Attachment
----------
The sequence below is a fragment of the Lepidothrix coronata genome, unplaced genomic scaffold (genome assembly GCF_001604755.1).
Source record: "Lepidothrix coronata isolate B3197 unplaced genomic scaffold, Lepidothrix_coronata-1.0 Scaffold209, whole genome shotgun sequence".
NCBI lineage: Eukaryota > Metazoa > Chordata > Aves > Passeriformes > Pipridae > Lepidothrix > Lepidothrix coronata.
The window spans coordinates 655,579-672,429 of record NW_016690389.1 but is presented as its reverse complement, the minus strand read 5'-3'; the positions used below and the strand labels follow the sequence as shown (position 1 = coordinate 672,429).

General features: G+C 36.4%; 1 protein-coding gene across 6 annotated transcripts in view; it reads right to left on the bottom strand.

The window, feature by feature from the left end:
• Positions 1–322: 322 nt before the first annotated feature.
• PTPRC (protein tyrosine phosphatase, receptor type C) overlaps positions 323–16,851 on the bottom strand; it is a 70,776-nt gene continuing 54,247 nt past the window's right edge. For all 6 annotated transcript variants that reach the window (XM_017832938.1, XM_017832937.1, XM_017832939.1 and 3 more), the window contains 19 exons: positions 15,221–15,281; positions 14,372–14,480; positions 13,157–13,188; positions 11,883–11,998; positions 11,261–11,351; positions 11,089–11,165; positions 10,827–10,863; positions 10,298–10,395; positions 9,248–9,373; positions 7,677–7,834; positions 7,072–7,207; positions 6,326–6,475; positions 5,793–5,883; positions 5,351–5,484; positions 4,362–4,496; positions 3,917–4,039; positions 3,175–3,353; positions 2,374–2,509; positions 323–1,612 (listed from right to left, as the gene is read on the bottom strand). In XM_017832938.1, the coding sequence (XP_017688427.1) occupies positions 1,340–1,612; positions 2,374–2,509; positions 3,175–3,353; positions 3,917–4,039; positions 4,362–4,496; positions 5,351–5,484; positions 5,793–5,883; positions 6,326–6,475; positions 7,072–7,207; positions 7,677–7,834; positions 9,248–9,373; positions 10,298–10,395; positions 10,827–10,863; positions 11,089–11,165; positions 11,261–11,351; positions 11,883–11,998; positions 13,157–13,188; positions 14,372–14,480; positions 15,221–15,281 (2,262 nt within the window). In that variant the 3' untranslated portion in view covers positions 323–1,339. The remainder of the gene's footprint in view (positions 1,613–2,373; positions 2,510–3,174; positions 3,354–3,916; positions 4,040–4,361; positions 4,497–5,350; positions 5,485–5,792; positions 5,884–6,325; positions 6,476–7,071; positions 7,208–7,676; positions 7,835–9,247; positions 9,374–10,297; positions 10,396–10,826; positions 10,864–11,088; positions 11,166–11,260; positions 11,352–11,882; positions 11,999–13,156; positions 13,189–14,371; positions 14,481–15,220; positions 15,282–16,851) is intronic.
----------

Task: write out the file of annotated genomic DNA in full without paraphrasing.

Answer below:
The sequence below is a fragment of the Lepidothrix coronata genome, unplaced genomic scaffold (genome assembly GCF_001604755.1).
Source record: "Lepidothrix coronata isolate B3197 unplaced genomic scaffold, Lepidothrix_coronata-1.0 Scaffold209, whole genome shotgun sequence".
NCBI lineage: Eukaryota > Metazoa > Chordata > Aves > Passeriformes > Pipridae > Lepidothrix > Lepidothrix coronata.
The window spans coordinates 655,579-672,429 of record NW_016690389.1 but is presented as its reverse complement, the minus strand read 5'-3'; the positions used below and the strand labels follow the sequence as shown (position 1 = coordinate 672,429).

General features: G+C 36.4%; 1 protein-coding gene across 6 annotated transcripts in view; it reads right to left on the bottom strand.

The window, feature by feature from the left end:
• Positions 1–322: 322 nt before the first annotated feature.
• PTPRC (protein tyrosine phosphatase, receptor type C) overlaps positions 323–16,851 on the bottom strand; it is a 70,776-nt gene continuing 54,247 nt past the window's right edge. For all 6 annotated transcript variants that reach the window (XM_017832938.1, XM_017832937.1, XM_017832939.1 and 3 more), the window contains 19 exons: positions 15,221–15,281; positions 14,372–14,480; positions 13,157–13,188; positions 11,883–11,998; positions 11,261–11,351; positions 11,089–11,165; positions 10,827–10,863; positions 10,298–10,395; positions 9,248–9,373; positions 7,677–7,834; positions 7,072–7,207; positions 6,326–6,475; positions 5,793–5,883; positions 5,351–5,484; positions 4,362–4,496; positions 3,917–4,039; positions 3,175–3,353; positions 2,374–2,509; positions 323–1,612 (listed from right to left, as the gene is read on the bottom strand). In XM_017832938.1, the coding sequence (XP_017688427.1) occupies positions 1,340–1,612; positions 2,374–2,509; positions 3,175–3,353; positions 3,917–4,039; positions 4,362–4,496; positions 5,351–5,484; positions 5,793–5,883; positions 6,326–6,475; positions 7,072–7,207; positions 7,677–7,834; positions 9,248–9,373; positions 10,298–10,395; positions 10,827–10,863; positions 11,089–11,165; positions 11,261–11,351; positions 11,883–11,998; positions 13,157–13,188; positions 14,372–14,480; positions 15,221–15,281 (2,262 nt within the window). In that variant the 3' untranslated portion in view covers positions 323–1,339. The remainder of the gene's footprint in view (positions 1,613–2,373; positions 2,510–3,174; positions 3,354–3,916; positions 4,040–4,361; positions 4,497–5,350; positions 5,485–5,792; positions 5,884–6,325; positions 6,476–7,071; positions 7,208–7,676; positions 7,835–9,247; positions 9,374–10,297; positions 10,396–10,826; positions 10,864–11,088; positions 11,166–11,260; positions 11,352–11,882; positions 11,999–13,156; positions 13,189–14,371; positions 14,481–15,220; positions 15,282–16,851) is intronic.